Providers on better groundskeeping and landscaping management

By: | Issue: July, 2018
June 26, 2018

Where do campuses fall short on groundskeeping and landscaping, and what misconceptions do administrators outside of facilities departments have about groundskeeping?

“An important piece in efficient management of groundskeeping and landscaping is getting the correct tools, equipment, parts and services in a timely manner and, ideally, staying within budget. Through cooperative purchasing programs, colleges and universities can have access to vendors who can readily meet their grounds maintenance needs. Higher ed needs to find a contract that streamlines the procurement process so they can get tools and services with established national volume pricing.”

—Tony Glenz, contract administration lead, National Joint Powers Alliance

Link to main story: Landscaping keeps colleges on solid ground

“Administrators may not realize the impact curb appeal has on a student and their family’s decision to select a school. The message should be that your campus is a beautiful, welcoming and safe environment. Entranceways are made inviting through seasonal color, and paying attention to small details such as edging and blowing help campuses look their very best.”

—J. Barron Wood, business development executive, National Management Resources Corp.

“We see some struggle in the goal of establishing functional sustainability and environmental friendly campuses. Having a sustainable campus can result in useful urban green spaces, conservation of water and habitats for wildlife. The main misconception is a lack of awareness on the positive impact green spaces can have on the ecosystem.”

—Allan L. McCombs, senior vice president of sales and account management, National IPA

“Higher education leaders might be surprised to learn that savings generated from a building project, such as a public-private partnership, can be applied to groundskeeping and landscaping efforts. It’s important to keep a savings stream in mind when planning updates to campus grounds, especially since studies have shown that physical campus matters in terms of student satisfaction and success. Take inventory of the life expectancy and remaining life of equipment to see which P3 model would be a fit and how savings could be deployed to pay for other campus projects, like landscaping.”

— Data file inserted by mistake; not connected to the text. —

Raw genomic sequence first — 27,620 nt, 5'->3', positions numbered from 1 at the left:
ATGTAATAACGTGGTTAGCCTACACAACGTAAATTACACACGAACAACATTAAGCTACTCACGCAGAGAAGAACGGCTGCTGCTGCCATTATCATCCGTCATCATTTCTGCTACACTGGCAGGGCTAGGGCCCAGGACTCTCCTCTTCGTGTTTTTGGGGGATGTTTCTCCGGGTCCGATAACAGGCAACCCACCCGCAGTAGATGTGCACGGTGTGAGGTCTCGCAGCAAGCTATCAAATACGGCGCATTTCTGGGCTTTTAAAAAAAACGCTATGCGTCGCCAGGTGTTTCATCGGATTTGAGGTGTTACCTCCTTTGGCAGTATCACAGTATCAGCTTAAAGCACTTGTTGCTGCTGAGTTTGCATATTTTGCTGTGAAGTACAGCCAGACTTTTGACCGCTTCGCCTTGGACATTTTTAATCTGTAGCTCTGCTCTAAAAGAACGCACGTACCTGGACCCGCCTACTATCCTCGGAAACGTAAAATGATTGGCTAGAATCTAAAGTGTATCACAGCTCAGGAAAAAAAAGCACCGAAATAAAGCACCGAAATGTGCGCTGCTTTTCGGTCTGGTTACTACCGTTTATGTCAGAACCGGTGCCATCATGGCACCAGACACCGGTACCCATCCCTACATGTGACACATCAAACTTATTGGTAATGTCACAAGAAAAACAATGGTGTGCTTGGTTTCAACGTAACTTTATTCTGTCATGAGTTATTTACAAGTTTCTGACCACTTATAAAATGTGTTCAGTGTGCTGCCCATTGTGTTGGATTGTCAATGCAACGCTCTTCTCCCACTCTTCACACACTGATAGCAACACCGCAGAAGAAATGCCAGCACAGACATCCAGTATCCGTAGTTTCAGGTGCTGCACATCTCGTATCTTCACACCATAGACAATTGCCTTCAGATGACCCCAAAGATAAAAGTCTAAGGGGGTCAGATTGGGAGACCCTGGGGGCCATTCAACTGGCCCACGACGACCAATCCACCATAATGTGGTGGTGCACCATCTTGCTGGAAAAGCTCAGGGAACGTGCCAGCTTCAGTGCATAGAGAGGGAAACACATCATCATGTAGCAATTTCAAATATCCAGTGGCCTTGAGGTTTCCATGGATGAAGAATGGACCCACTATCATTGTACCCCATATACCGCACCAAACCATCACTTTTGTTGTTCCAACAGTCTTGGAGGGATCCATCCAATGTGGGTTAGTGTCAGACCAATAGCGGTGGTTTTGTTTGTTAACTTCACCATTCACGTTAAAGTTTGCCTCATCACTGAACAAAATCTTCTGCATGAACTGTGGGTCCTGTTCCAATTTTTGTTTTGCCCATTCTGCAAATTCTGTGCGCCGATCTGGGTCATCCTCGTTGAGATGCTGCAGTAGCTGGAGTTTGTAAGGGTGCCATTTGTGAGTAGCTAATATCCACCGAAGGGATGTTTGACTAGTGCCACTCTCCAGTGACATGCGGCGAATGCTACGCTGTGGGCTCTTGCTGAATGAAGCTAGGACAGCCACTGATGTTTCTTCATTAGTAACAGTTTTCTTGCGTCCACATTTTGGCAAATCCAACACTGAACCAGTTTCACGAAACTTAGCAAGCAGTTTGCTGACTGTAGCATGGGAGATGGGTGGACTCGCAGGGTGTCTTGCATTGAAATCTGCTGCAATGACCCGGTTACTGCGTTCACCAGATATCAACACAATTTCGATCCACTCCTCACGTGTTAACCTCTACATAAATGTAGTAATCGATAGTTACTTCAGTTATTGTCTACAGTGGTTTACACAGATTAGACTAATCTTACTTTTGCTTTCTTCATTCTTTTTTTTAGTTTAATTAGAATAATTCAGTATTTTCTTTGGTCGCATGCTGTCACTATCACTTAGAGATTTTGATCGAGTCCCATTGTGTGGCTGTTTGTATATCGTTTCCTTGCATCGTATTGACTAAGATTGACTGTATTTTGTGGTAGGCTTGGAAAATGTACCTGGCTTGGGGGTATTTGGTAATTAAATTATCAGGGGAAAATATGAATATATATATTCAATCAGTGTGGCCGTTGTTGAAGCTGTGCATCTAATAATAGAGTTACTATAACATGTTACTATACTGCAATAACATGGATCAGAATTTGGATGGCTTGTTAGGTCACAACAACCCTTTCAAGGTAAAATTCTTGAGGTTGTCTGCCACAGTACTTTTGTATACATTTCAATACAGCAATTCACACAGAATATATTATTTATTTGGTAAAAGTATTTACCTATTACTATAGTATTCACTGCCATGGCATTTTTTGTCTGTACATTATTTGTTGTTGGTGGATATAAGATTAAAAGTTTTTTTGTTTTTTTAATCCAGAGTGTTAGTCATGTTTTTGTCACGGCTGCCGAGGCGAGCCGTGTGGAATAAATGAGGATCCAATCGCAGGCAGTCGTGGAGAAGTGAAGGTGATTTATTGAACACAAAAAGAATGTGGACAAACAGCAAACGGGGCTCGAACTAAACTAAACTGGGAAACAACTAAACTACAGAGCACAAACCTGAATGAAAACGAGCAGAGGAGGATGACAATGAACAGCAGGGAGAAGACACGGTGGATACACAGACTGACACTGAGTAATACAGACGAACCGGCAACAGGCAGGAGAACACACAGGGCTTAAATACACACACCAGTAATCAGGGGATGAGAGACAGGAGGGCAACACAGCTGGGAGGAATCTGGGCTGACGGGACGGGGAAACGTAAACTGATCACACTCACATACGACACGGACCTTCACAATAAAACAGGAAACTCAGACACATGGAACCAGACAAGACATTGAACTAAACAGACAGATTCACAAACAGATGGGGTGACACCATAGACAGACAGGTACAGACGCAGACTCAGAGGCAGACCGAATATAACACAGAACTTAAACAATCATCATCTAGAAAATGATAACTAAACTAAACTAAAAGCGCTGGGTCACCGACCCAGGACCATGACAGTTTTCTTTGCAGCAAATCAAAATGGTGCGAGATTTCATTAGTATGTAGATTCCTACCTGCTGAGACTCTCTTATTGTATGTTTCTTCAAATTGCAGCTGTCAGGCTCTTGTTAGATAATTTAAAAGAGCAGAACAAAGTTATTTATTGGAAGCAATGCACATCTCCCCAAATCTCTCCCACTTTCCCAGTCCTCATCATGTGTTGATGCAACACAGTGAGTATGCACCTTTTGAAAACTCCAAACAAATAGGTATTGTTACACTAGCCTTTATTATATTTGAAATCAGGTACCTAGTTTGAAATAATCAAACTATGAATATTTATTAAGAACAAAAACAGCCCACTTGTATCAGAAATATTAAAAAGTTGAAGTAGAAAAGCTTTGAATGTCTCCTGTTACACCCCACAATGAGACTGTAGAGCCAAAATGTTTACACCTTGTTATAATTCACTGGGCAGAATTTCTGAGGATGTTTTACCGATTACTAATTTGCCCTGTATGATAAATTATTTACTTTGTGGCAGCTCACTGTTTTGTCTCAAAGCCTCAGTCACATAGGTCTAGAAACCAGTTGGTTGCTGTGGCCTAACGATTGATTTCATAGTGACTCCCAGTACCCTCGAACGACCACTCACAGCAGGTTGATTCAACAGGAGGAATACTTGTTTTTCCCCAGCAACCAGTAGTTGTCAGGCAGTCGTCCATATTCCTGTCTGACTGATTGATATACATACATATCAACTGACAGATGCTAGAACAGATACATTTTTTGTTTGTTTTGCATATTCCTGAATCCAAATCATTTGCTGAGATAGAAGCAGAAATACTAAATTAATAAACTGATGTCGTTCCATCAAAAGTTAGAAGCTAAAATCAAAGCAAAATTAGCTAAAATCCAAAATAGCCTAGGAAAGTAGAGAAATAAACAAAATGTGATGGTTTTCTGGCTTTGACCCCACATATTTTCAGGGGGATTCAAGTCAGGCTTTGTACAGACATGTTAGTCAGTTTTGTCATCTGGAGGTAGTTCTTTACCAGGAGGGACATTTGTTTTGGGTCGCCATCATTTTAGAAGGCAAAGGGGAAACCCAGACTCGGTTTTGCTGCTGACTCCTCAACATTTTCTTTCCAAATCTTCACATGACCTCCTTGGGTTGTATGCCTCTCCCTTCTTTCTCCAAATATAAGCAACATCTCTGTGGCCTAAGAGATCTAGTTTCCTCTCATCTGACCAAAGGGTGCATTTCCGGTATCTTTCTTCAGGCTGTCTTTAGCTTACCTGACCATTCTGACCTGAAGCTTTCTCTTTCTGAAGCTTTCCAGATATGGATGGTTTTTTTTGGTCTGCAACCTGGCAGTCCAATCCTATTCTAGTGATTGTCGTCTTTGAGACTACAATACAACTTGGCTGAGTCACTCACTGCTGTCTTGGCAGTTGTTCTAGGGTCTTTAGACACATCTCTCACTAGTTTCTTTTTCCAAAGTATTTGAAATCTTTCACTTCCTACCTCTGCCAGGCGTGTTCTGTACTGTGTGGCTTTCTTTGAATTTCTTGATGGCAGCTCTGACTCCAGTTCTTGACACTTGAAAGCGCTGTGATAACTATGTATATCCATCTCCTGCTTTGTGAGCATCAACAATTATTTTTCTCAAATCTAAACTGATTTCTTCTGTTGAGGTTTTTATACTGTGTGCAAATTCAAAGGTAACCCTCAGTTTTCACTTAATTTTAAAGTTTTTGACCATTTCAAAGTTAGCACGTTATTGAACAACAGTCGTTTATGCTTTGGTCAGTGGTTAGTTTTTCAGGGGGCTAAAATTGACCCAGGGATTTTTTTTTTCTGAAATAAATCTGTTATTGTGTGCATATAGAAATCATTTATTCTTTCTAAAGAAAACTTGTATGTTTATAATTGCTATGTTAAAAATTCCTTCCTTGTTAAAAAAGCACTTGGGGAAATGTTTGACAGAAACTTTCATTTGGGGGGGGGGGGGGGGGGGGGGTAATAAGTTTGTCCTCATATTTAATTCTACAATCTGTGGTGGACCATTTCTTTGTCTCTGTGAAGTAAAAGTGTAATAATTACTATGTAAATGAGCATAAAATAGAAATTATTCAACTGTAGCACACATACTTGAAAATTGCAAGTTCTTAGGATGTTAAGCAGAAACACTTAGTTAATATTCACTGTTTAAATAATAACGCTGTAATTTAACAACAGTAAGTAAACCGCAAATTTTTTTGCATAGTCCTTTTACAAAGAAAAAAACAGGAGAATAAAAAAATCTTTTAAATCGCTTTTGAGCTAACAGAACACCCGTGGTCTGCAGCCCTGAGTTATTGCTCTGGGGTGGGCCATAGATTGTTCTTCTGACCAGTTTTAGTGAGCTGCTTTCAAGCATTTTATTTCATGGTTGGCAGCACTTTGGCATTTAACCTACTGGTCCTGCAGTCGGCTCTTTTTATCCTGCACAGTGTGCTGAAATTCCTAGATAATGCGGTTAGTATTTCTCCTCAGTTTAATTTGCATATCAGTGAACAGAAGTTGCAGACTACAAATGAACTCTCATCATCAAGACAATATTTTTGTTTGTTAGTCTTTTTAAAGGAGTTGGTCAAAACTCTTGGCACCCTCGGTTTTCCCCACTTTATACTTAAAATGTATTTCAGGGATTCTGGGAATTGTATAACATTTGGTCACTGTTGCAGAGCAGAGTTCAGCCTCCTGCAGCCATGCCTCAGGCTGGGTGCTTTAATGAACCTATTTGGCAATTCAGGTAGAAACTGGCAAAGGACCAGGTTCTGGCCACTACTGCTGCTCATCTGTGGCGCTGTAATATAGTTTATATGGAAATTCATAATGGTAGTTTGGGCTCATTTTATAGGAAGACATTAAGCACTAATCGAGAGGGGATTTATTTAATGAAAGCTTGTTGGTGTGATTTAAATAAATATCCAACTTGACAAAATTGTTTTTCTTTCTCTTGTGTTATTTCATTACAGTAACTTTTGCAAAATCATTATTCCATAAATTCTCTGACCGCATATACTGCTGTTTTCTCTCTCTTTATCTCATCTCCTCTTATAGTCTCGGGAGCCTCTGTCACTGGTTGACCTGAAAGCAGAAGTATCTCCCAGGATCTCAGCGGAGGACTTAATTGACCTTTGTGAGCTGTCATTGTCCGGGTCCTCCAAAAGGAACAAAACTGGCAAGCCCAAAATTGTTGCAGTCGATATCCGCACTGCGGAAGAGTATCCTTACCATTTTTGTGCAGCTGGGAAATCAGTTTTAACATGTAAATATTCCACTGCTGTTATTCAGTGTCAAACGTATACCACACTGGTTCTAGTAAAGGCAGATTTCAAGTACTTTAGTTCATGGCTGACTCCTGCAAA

—Russell Garcia, director of higher education for Performance Infrastructure- North America, Johnson Controls

“Many entities fail to fund their grounds maintenance operation adequately. Grounds maintenance often suffers greatly because it is not a life safety or other ‘critical system’ on campus. As we work to decrease overall chemical inputs to provide a more healthy environment, some manpower inputs must be increased to offset this reduction.”

—Andy Trimble, Aramark, contracts as director of campus grounds at Baylor University Facilities Services, and certified arborist

“Grounds departments create the front door of a college campus for visitors and prospective students. A 2012 UCLA poll of nearly 200,000 students indicated the campus tour was one of the top five reasons why they choose their school. Given the importance of this first impression, greater investment in grounds is important. Many colleges are dealing with labor shortages for grounds staff, old equipment and shrinking budgets.

—Michael Lueking, grounds manager, Aramark and McDaniel College

“Administrators underestimate the value of grounds personnel, viewing them as ‘workers that mow grass and pick up paper.’ The result is reduced funding and a lack of resources. This area actually requires trained professionals in landscape management and grounds maintenance, and the necessary monetary resources to present an excellent impression of the institution to visitors, prospective students and their parents.”

—Mary Sue Goldwater, executive director, facilities category, E&I Cooperative Services

Steven Blackburn is associate editor.